She could grasp this concept at all, first didn’t think it applied to humans just livestock, second argued that vaccines are not 100% effective so how can we expect this to work, see above that is part of the reason why heard immunity is important, followed with how is someone else being imine going to make me immune, when it is not about that but about providing a buffer around those that cannot be made immune so the disease does not spread. This entire conversation was interrupted quite often with do you even science. When I got tired of that I answered that I science more in one week than she probably has in her entire life considering that I’m the final semester of a Bachelor’s in biomedical and quite frankly all my classes are science classes right now have been for the last four years so I do have a bit of an idea of what we were discussing. She responded with if you have to flaunt your education then you have lost and all college does is put you in debt. At which point a friend of mine that I believed to be educated and reasonable jumped in saying hold your horses how do you know she doesn’t have a PHD immunology (much longer and much more rudely)) to which I responded I know that she does not have a PHD or any credentials on this subject as she has not demonstrated even the slightest grasp of the subject. It wasn’t even a stance on whether vaccines are good or bad it was more the fact they could not grasp even the simplest concepts of the subject we were trying to discuss nor were they even willing to attempt to. Even with the majority of my comments being backed by a pediatrician that was also in on this discussion I still feel like it was pointless and lost. On top of that I’ve lost a lot of respect for my friend for his reaction to this.

Do you see how this turned?

My Advice to Win this Argument

I want to make something clear: I don’t train people what to think. I train them how to think. That’s my goal in my debate coaching, my ministry, and my life work. I don’t care much about which side is right or wrong (though Andrew’s arguments sound very interesting). Here’s how I counseled Andrew:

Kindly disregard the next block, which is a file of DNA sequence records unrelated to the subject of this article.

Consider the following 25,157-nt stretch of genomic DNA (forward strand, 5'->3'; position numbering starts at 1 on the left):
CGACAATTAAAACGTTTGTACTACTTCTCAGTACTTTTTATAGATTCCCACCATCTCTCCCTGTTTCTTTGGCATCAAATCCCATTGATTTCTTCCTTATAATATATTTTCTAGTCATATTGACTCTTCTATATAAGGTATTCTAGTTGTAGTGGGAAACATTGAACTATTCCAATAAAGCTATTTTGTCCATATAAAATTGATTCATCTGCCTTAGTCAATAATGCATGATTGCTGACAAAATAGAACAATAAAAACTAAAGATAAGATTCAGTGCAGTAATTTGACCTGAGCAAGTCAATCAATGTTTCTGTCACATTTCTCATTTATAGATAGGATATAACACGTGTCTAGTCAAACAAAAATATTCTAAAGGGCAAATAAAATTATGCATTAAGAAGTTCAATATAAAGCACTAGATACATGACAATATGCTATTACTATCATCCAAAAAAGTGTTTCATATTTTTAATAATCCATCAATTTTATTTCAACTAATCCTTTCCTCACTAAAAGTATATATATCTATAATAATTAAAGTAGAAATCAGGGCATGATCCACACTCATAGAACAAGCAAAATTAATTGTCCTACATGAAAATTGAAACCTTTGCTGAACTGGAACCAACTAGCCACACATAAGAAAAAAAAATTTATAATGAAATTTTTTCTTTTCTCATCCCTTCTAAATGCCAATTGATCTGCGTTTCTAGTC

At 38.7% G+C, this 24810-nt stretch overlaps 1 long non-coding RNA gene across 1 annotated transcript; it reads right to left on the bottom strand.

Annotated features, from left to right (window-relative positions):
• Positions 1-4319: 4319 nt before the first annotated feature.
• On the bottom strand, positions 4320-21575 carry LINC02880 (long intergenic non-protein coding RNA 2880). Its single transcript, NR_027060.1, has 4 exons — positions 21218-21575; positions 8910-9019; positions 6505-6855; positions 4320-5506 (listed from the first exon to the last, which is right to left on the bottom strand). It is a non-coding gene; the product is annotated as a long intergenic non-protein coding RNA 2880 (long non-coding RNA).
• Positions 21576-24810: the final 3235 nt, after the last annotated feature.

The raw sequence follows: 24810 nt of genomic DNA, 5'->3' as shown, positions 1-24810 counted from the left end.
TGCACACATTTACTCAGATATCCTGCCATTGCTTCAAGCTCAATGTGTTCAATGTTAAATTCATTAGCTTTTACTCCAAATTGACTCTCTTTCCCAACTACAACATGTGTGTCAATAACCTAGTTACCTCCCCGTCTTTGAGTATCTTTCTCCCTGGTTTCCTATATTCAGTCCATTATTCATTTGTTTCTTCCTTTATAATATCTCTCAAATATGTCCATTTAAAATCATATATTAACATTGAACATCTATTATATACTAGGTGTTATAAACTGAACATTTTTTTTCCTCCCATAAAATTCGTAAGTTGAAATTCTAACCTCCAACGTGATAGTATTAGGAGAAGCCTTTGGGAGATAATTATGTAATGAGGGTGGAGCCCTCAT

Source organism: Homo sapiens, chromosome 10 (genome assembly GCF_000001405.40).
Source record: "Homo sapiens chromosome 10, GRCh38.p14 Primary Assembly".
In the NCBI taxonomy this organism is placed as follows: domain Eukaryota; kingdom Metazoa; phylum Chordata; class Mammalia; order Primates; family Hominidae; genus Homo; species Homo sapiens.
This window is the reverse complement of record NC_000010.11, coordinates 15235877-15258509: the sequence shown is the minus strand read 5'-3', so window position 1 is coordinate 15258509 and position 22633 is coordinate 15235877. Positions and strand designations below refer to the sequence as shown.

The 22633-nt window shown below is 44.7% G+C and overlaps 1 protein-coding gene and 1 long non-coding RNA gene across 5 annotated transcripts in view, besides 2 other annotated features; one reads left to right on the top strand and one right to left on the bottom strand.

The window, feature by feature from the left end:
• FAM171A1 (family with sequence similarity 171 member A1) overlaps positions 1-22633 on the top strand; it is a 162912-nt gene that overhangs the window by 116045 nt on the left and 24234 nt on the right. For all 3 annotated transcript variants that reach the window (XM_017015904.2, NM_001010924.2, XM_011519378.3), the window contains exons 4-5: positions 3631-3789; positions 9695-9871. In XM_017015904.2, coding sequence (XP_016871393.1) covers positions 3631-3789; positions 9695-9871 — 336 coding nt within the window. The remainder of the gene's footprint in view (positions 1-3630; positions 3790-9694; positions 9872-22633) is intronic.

You were probably close to winning the argument, but you took a sharp turn halfway through where you blew it…in two ways.

First, you started “appealing to authority.” This is actually a logical fallacy, and your friend doubted all your arguments that you were making beforehand once you started boasting of your higher education, all your science classes, etc. Your friend, who was likely a reasonable person, started writing off your fluffy “appeal” to something other than your arguments.

Second, you sort of pulled another fallacy to justify the first. You start some personal attacks (called “ad hominem,” or “to the man”). You didn’t just claim you were the more educated person, you started attacking her for not being as educated. This is where your other friend (rightly so) began defending her. You, in turn, wrote her off, “she has not demonstrated even the slightest grasp of the subject.” And that was your impression of the entire discussion, as you stated upfront about how “uneducated” she was.

If you didn’t go down these two flawed roads, I bet the conversation would have been much more fruitful. You may not have persuaded one another, but the arguments would have been thoughtful (like the first half of the argument) and would have caused everyone involved to at least ponder the arguments each were using.

I hope Andrew has a better argument next time. If he avoids the two fallacious paths he took with his friend in the future, they will turn into much more lively and less frustrating debates. And everyone who watches will likely be enriched!

Did you have an argument you lost (or think you did)? I’d like to hear about it in the comments below. Or contact me. I may have some advice for you!